Enviros: Election a mandate for 'New Energy Economy'
But rising utility prices are slowing economic recovery, critics counter
Members of Colorado’s conservationist community are lauding the election of Democrats John Hickenlooper (governor) and Michael Bennet (U.S. Senate), pointing to their victories last week as a clear sign that the state still supports Gov. Bill Ritter’s alternative energy agenda.
“Having a ‘green’ chief executive in the governor’s seat for at least another four years means Colorado has the opportunity to continue to be a national leader in the New Energy Economy,” Colorado Conservation Voters executive director Pete Maysmith said in a release.
He added that the 832-vote win by state Sen. Gail Schwartz, D-Snowmass, which helped keep the state Senate in the hands of Democrats, was perhaps an even bigger story. A major backer last legislative session of increasing the state’s renewable energy standard to 30 percent by the year 2020 (second only to California), Schwartz was targeted by fossil fuel industries. She also backed the Clean Air Clean Jobs Act to convert 900 megawatts of coal-fired power plants on the state’s Front Range to cleaner-burning natural gas.
“The bill drew bi-partisan support at the capitol and has been hailed as a boon for clean air in Colorado,” Maysmith noted. “The coal industry, however, has waged a multi-million-dollar campaign against Clean Air Clean Jobs and targeted Sen. Schwartz for defeat. [Her] victory in a district in which her party’s incumbent congressman, John Salazar, lost, is evidence of how strongly Coloradans support clean energy. Voters in Senate District 5 split their tickets to vote for a clean energy champion.”
“This was a difficult race for many Democrats,” Schwartz told Real Aspen. “We’ve maintained our majority and I’m happy with that. … I think the voters wanted to see more balance.”
Energy interests in the form of the Western Tradition Partnership nonprofit political group tried to portray Schwartz as a job-killing slave to green energy and radical environmentalists. Schwartz supporters painted her Republican opponent, Bob Rankin of Aspen, as “Big Oil Bob.” Rankin fired back that “Big Coal Bob” was a better moniker since he supports coal miners in the mountainous Senate District 5.
“The renewable energy standard forces utility companies to buy more expensive utilities, so then they have to cut back on hiring and lay people off,” said Western Tradition Partnership’s Donald Ferguson. Other critics have charged that overall Ritter’s New Energy Economy has led to higher electricity prices.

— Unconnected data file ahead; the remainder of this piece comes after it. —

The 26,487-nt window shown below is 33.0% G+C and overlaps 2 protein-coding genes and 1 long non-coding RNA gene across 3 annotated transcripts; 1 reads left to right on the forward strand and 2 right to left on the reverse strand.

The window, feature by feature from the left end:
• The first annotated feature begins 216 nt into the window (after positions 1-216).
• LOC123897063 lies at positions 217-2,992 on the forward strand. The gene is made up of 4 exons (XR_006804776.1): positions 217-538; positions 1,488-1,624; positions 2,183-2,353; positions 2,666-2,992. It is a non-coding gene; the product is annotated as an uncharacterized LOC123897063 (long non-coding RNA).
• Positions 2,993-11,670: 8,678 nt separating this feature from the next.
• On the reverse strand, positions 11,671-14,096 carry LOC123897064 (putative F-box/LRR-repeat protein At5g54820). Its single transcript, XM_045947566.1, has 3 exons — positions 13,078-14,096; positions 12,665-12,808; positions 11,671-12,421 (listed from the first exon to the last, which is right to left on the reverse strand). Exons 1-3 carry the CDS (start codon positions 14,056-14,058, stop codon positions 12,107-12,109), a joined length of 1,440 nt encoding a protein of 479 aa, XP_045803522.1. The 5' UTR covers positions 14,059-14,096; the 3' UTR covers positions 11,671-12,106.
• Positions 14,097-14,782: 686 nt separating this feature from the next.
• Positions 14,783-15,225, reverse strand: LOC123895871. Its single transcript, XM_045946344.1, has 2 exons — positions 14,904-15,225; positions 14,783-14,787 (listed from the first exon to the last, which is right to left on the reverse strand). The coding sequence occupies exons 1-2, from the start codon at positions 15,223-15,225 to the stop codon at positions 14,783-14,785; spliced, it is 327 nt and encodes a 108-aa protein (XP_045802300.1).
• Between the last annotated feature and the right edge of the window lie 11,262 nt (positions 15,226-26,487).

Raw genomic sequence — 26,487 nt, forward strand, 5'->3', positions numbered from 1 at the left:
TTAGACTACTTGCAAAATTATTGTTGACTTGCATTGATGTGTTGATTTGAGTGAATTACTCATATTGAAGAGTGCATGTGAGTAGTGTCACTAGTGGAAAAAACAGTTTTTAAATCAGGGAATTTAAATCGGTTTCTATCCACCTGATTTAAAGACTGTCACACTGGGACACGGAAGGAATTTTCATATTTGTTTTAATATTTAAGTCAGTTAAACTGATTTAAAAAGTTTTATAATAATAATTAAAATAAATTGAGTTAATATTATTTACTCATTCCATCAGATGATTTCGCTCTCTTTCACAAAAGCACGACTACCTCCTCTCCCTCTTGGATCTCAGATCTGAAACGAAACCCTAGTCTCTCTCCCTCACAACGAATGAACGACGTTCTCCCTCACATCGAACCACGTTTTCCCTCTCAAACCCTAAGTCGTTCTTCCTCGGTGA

The nonprofit conservation group Environment Colorado was equally effusive in its praise for Bennet, the incumbent Democrat appointed by Ritter to fill out the term of former Sen. Ken Salazar, who was appointed Secretary of the Interior by the Obama administration.
“Bennet defied national trends thanks in part to his support of creating clean energy jobs and protecting the environment,” Environment Colorado program director Pam Kiely said in a release. “We’re pleased that Colorado voters backed a clean energy champ over Big Oil campaign dollars. [Bennet] campaigned hard, and he championed a key issue for Colorado voters, building the New Energy Economy.”
Bennet has pushed hard for a national renewable energy standard similar to what Colorado voters first put in place in 2004. His opponent, Republican Weld County District Attorney Ken Buck, questioned the validity of climate change science and sided with infamous global warming skeptic Sen. James Inhofe of Oklahoma.
According to the Center for American Progress Action Fund (pdf), the oil and gas industry and other pro-business groups opposed to clean energy spent $69.5 million influencing campaigns nationwide ($330,190 in Colorado).
In down-ballot races in key Colorado energy districts, there was less to celebrate for state environmentalists. Republican Tom Jankovsky, the longtime general manager of Ski Sunlight ski area near Glenwood Springs, defeated incumbent Democrat Trési Houpt for a seat on the three-member board of the Garfield County Commissioners.
The most drilled county in the state now has three pro-industry Republicans. Houpt, appointed by Ritter to serve on the Colorado Oil and Gas Conservation Commission to represent local interests, will now have to step down from the COGCC.
“I think it was about jobs,” Jankovsky told the Glenwood Springs Post Independent. “That really was the difference.” Jankovsky will serve as Sunlight GM through the end of the ski season.
“I think we should be really vigilant,” Houpt told Democrats last week. “We’ve got a lot to lose” in another natural gas drilling boom. “It’s going to be important that we are making sure we are holding [the commissioners] accountable.”
Houpt helped negotiate and implement amended drilling regulations that went into effect in the spring of 2009. Those new rules provide better environmental, public health and safety and wildlife protections. Hickenlooper’s Republican opponents had threatened to roll back the new regulations.
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